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Rosso-Gana v. McDonalds Restaurant

United States District Court, E.D. Pennsylvania

May 28, 2015




Currently pending before the Court is the Motion to Dismiss Plaintiff’s Complaint Based on Lack of Personal Jurisdiction and on Improper Venue. For the following reasons, the Motion is granted.


On November 3, 2012, Plaintiffs Kathleen Rosso-Gana and Stephen Gana-husband and wife and residents of Washington Crossing, Pennsylvania-were purchasing food items from Defendant McDonalds Restaurant (“McDonalds”), a New York business entity located at 220 W. 42nd Street, New York, New York.[1] (Compl. ¶¶ 1–3, 7.) McDonalds is owned by Defendant Lewis Foods of 42nd Street, LLC (“Lewis Foods”). (Id. ¶ 4.) While at McDonalds, Plaintiff Ross-Gana slipped and fell on a wet and slippery substance on the steps as she was exiting the restaurant, striking her head on the wall as she tumbled. (Id. ¶ 7.)

Plaintiffs originally initiated suit in the Bucks County Court of Common Pleas, but the court dismissed the case on preliminary objections for lack of personal jurisdiction. Thereafter, on April 17, 2015, Plaintiff brought suit against Defendants in this Court setting forth claims of negligence and loss of consortium. Defendants filed the current Motion to Dismiss on May 4, 2015, and Plaintiff responded on May 12, 2015, making this matter ripe for judicial consideration.


Motions to dismiss for lack of personal jurisdiction under Federal Rule of Civil Procedure 12(b)(2) require the court to accept as true the allegations of the pleadings and all reasonable inferences therefrom, and to resolve all factual disputes in favor of the plaintiff. Fed.R.Civ.P. 12(b)(2); see also Pinker v. Roche Holdings Ltd., 292 F.3d 361, 368 (3d Cir. 2002). The Rule, however, “does not limit the scope of the court’s review to the face of the pleadings”; rather the court must also consider any affidavits submitted by the parties. Scott v. Lackey, No. Civ.A.02-1586, 2005 WL 2035598, at *1 (M.D. Pa. Aug. 11, 2005).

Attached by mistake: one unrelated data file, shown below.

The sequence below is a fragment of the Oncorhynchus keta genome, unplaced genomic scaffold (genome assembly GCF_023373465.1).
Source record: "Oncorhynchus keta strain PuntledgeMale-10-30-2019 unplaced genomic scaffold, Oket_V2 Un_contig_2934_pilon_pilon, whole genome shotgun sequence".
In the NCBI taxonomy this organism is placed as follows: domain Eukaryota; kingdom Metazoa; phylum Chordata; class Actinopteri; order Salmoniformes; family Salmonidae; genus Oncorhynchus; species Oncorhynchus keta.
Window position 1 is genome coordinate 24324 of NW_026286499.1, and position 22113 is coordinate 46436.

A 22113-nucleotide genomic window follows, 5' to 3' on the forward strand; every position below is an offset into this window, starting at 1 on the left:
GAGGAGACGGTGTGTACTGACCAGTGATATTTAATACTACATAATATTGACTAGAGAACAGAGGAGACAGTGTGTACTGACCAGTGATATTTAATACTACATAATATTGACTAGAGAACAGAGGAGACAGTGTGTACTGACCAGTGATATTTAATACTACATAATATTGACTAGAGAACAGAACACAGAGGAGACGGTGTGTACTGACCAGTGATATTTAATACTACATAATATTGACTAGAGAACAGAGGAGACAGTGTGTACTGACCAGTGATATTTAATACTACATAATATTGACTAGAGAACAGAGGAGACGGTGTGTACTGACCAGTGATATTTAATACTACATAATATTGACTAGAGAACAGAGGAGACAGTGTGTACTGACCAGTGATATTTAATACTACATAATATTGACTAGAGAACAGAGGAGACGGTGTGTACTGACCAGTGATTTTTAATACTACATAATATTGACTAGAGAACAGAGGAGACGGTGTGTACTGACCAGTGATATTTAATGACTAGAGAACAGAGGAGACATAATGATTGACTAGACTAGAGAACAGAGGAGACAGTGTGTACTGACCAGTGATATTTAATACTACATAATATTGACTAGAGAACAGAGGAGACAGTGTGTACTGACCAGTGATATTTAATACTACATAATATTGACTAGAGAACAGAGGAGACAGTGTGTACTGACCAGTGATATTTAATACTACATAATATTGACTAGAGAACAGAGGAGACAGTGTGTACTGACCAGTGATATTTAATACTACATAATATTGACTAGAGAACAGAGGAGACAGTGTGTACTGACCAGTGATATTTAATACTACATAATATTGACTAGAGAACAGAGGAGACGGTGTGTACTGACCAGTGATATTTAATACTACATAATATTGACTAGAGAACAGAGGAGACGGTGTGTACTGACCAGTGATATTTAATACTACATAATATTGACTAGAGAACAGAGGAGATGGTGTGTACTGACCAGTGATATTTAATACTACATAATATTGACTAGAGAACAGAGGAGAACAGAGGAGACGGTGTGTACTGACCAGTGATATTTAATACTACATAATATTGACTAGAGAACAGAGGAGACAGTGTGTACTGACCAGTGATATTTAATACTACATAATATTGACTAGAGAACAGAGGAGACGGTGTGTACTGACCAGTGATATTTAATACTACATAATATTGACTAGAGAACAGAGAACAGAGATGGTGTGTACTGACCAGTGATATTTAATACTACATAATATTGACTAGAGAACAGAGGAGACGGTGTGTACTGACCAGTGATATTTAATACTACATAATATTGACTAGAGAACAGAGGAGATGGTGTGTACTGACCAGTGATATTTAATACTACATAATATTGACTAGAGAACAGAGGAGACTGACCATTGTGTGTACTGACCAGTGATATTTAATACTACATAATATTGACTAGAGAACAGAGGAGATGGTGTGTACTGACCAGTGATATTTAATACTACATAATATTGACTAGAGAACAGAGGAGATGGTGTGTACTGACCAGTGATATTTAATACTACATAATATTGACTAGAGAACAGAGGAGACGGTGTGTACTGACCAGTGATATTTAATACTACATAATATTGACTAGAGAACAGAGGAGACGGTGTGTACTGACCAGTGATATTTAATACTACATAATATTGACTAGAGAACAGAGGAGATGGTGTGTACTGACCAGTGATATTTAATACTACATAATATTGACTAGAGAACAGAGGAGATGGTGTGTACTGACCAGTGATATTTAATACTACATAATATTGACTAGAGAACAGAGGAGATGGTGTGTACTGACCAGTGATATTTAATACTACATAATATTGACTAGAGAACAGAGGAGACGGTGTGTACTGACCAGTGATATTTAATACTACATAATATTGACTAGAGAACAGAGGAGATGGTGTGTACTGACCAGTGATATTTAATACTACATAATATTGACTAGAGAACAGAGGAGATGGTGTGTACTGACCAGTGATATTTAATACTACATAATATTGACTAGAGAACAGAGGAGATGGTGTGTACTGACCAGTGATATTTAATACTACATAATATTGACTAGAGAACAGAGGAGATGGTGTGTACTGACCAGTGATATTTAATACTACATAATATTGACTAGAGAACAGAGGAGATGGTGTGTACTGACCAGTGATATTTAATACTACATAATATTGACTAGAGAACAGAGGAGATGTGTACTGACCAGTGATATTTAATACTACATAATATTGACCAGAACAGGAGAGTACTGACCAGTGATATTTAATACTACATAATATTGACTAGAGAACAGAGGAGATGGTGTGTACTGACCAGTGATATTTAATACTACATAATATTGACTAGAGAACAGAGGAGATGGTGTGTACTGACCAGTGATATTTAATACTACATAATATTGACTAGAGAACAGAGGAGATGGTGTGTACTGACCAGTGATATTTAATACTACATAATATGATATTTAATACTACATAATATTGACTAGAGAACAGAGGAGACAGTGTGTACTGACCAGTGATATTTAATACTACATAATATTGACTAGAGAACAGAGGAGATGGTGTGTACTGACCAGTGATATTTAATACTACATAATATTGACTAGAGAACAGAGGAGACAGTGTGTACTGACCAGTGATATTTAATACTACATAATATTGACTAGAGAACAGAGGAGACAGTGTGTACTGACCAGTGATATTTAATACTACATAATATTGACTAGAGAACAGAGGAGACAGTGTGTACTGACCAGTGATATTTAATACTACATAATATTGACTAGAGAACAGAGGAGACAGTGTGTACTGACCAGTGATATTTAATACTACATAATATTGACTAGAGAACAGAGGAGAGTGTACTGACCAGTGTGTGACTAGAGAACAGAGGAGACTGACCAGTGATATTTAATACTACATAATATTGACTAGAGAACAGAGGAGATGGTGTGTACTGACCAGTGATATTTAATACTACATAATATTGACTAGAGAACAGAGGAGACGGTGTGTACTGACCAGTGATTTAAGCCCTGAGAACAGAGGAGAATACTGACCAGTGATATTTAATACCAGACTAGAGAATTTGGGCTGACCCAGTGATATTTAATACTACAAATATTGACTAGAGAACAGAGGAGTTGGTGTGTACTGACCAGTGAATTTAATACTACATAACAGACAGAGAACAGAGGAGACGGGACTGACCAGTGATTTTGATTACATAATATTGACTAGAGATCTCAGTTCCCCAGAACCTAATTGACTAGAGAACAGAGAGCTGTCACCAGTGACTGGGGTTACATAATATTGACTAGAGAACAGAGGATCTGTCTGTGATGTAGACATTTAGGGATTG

Although a defendant has the initial burden of raising the defense of lack of personal jurisdiction, once such a defense is raised, the burden shifts to the plaintiff to demonstrate facts that suffice to support an exercise of personal jurisdiction. Provident Nat. Bank v. Cal. Fed. Sav. & Loan Ass’n, 819 F.2d 434, 437 (3d Cir. 1987); Cumberland Truck Equip. Co. v. Detroit Diesel Corp., 401 F.Supp.2d 415, 418 (E.D. Pa. 2005). Plaintiff may do so through affidavits or competent evidence that show sufficient contacts with the forum state. De Lage Landen Fin. Servs., Inc. v. Rasa Floors, LP, No. Civ.A.08-0533, 2008 WL 4822033, at *3 (E.D. Pa. Nov. 4, 2008). Such contacts must be established with “reasonable particularity, ” to present a prima facie case. Mellon Bank (East) PSFS, Nat’l Ass’n v. Farino, 960 F.2d 1217, 1223 (3d Cir. 1992) (quoting Provident, 819 F.2d at 437). If the plaintiff meets this burden, the defendant must then establish the presence of other considerations that would render personal jurisdiction unreasonable. De Lage, 2008 WL 4822033, at *3 (citing Carteret Sav. Bank v. Shushan, 954 F.2d 141, 150 (3d Cir. 1992)).